In The News
Bill Clinton puts Recall in perspective
By Dominique Paul Noth
Editor, Labor Press
Posted June 2, 2012
A last-minute crowd swept into Pere Marquette Park opposite the “hometown” newspaper that supported Scott Walker and then inadvertently “done him in” during Thursday night’s debate with new revelations undercutting his main defense and revealing how he likely stonewalled the probe into his office’s campaign corruption when county executive.
This Friday June 1 crowd frenzy brought not only reporters from across the street but journalists and TV cameras from around the country to Milwaukee’s riverside bandshell for some genuine star appeal announced late the day before. It was celebrity earned over decades not in last minute desperation to raise campaign cash: Bill Clinton, former US president introduced by Walker opponent Tom Barrett and preceded by other luminaries. Thousands packed the park despite the hastiness of the arrangements.
Clinton was there not only to push the vote for Barrett but also to provide, in his inimitable fashion, a common-sense “straight from the shoulders” conversation of historical relevance and immediate fire-power to “get out the vote” for the Recall Walker cause. He admitted that he is not normally a champion of recall efforts – “but in Wisconsin it has become necessary” in the June 5 election, given the damage and divisiveness – as well as the backward economic figures – Walker has imposed on the state in less than half his term.
Clinton noted that when the state supported him for the presidency first back in 1992, “You were only one of two states doing well economically” yet voters stood up “looking at what was needed ahead” for their children and families. In harder economic times today, made harder by Walker’s attack on middle class values and the rights of all citizens to work together for their future, Clinton said, “the time has come again for Wisconsin to lead the way.”
The world traveler noted that wherever he goes, "the only thing that is working is when you get everybody who has a stake in the game” to take part, “treat them with respect.” He cited that as Walker’s singular failure as governor.
Clinton explained how easily he had overcome his traditional dislike for stepping into the four-year election cycle. It was because of his devotion to creative cooperation. As Barrett nodded in agreement, Clinton noted that Walker instead had made the state a test case for national Tea Party dominance, that if the extremists can use their money to beat the middle class here into the ground, that will be the goad to do it everywhere.
“They look at Wisconsin and they see America's battleground," Clinton said, saying it’s "between people who want to work together to solve problems and people who want to divide and conquer.”
He is not the only big name flooding in to help Barrett in the vital final push to the polls. Union leaders such as AFL-CIO executive vice president Arlene Holt Baker were promoting the Barrett cause Saturday and voter turnout was to be pushed Monday by two leaders of the African American community that represents 11% of Wisconsin citizens and whose turnout could prove crucial in urban areas--- the Reverends Jesse Jackson and Al Sharpton.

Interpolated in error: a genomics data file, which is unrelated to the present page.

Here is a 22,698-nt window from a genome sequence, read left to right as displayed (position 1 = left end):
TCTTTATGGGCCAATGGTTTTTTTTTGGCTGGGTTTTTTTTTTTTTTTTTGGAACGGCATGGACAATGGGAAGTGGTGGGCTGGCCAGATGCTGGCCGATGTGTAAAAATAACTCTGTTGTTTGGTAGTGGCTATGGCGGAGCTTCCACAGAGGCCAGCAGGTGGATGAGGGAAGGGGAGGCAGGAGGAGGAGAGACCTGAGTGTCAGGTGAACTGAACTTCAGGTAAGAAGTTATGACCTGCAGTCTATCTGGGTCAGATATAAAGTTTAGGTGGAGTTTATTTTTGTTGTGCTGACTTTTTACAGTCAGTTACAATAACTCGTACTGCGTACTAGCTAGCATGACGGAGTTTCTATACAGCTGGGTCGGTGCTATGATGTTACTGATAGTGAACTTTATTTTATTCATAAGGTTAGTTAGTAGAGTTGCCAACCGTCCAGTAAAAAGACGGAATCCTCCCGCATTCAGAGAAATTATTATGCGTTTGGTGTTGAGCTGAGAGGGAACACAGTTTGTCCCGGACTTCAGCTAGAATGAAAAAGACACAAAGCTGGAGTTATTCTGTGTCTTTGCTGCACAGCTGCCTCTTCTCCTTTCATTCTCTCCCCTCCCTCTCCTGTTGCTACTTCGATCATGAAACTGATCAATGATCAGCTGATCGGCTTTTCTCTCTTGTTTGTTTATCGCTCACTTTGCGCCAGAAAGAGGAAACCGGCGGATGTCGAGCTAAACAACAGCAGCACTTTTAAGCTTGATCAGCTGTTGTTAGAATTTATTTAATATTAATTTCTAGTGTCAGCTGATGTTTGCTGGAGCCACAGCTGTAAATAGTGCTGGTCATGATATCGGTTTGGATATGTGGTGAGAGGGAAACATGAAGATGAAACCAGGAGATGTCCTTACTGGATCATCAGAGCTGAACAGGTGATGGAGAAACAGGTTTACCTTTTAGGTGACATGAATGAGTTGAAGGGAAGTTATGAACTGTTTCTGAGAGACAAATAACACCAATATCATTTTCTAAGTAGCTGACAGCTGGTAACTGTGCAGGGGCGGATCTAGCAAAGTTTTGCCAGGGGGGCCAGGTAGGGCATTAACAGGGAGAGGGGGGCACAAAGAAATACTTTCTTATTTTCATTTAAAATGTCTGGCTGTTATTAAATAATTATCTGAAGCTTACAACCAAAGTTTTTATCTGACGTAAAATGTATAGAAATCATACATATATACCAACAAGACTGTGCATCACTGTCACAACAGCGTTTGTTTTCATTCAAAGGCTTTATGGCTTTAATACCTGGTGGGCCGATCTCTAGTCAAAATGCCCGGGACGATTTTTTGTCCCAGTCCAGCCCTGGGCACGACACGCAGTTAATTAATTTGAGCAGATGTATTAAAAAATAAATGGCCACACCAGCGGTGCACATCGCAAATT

At Pere Marquette Park, aside from the busy media, there was an understandable sense that Clinton was preaching to the choir of people who would support Barrett in any case -- but the message was to get them to talk to their neighbors and get everyone to the voting booth. This is a sometimes invasive trend in modern politics, particularly when reduced to mailers and phone calls, but research proves that personal contact is extraordinarily powerful in elections.
National observers now concede that you can take all the phone polling data and the $30 million in Walker’s media ad money – an easy 10 to 1 advantage over Barrett who is doing far better in last-minute fund-raising – and pretty much throw it all into the trash.
Walker’s money can’t push him above half the likely voting public in any respectable established poll. This election is so unusual that no one can predict who will actually vote and in what number. With absentee ballot voting topping 190,000 and other signals, all indications are that the number will be massive.
Republicans don’t want to lose the governor’s mansion (though it is likely for a while they will have continue to lose the state Senate) whether they agree wholeheartedly with their standard bearer or not. The race is between forces – whether power domination and ideology is enough to motivate the status quo to vote in higher than normal numbers and those who want comity to return to the state by forcing Walker out, since he clearly won’t change his methods as long as he holds the reins.
Few doubt that most citizens of the state have growing reservations about Walker and his methods – he pretty much conceded he has caused such division in the debates -- but the question remains whether they are paying enough attention, whether they yet connect who is in office to their personal lives right now, or if they have enough concern during a pleasant summer to suspend regular activity to stop by the voting booth.
It is turning into a fascinating contest, likely to be decided between those who hold their nose to vote for Walker and those who hold their nose at the idea of recalls to vote for Barrett.